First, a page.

Brian Evenson is the author of seven books of fiction, most recently Altmann’s Tongue. A new novel, TheOpen Curtain, is forthcoming from Coffee House Press in 2007. He is the Chair of Brown University’s Literary Arts Program.
Kass Fleisher is the author of The Bear River Massacre and the Making of History (nonfiction; SUNY Press, 2004); Accidental Species: A Reproduction (conceptual memoir; Chax Press 2005), and Talking Out of School: Memoir of an Educated Woman (forthcoming from Dalkey Archive Press in 2006).
Sandy Florian holds an MFA from Brown University’s Creative Writing Program in Fiction and is a current candidate for a PhD in English and Creative Writing at the University of Denver. Her first book, Telescope, is forthcoming in October of 2006 with Action Books. Her work appears in many online and in-print journals, including 14 Hills, Bombay Gin, Indiana Review, Gargoyle, Tarpaulin Sky, and The Encyclopedia Project.
Gina Frangello is the Executive Editor of Other Voices Magazine/OV Books. Her first novel, My Sister’s Continent, came out from Chiasmus Press in January 2006. Her short stories have appeared in various magazines including Story Quarterly, Prairie Schooner, and Blithe House Quarterly.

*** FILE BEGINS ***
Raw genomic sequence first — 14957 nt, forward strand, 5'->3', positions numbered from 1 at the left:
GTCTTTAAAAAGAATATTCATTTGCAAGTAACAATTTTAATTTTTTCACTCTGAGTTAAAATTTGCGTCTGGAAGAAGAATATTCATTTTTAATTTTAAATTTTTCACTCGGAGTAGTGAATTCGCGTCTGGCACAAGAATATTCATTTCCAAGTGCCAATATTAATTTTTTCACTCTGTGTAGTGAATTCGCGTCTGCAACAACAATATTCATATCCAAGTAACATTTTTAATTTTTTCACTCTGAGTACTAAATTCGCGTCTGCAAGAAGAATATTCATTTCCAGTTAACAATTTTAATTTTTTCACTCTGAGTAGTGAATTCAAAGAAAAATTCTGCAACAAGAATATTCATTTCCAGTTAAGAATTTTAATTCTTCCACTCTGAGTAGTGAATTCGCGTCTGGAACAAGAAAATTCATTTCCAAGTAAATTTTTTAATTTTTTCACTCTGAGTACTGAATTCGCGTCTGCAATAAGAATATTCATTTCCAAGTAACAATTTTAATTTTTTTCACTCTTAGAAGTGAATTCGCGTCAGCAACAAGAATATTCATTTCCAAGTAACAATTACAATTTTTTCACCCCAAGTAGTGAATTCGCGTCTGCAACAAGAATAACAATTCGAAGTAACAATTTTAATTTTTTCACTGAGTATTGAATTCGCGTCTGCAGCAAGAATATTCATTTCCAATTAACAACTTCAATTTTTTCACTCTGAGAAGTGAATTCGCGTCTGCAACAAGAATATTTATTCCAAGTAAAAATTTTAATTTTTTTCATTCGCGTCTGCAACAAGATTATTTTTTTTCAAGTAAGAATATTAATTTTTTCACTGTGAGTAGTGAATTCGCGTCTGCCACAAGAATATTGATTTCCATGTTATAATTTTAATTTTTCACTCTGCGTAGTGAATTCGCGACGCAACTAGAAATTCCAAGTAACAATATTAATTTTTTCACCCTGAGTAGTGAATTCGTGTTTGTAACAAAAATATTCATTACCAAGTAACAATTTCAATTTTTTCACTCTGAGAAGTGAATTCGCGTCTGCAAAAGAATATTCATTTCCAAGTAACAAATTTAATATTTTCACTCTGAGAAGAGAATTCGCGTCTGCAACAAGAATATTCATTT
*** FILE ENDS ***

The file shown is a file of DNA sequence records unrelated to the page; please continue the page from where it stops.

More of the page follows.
Eugene K. Garber has published four books of short fiction: Metaphysical Tales, The Historian, Beasts in Their Wisdom, and the forthcoming Vienna ØØ. He is working with seven other artists on a hypermedia fiction entitled Eroica.
Chris Glomski is the author of IL LA, a chapbook (Noemi Press 2002), and TRANSPARENCIES LIFTED FROM NOON (MEB/Spuyten Duyvil Press 2005), a full-length collection of poems. He lives in Chicago with his wife, Jennifer Rupert.
Laura Goldstein graduated from the University of Pennsylvania in 1998 and from Temple University’s Masters in Creative Writing Program in 2002. Since then she has been published in COMBO, Xconnect, Mpersand andcanwehaveourballback with upcoming work in Xerolage 39 and the Primordial Review. She teaches composition at Loyola University and the International Academy of Design and Technology MFA in Writing.
Joanna Goodman is the author of Trace of One, which was awarded the Iowa Poetry Prize. Her poems have appeared in Kenyon Review, Georgia Review, Fence, Ninth Letter, and elsewhere. A recent recipient of a National Endowment for the Arts Fellowship in Poetry, Ms. Goodman teaches creative writing at Franklin and Marshall College in Lancaster, PA.
Rebecca Goodman’s first novel, Music for the End of Time, will be published this summer (2006) by Green Integer. She holds an MFA from Chapman University, and has taught Creative Writing at California State University, Northridge.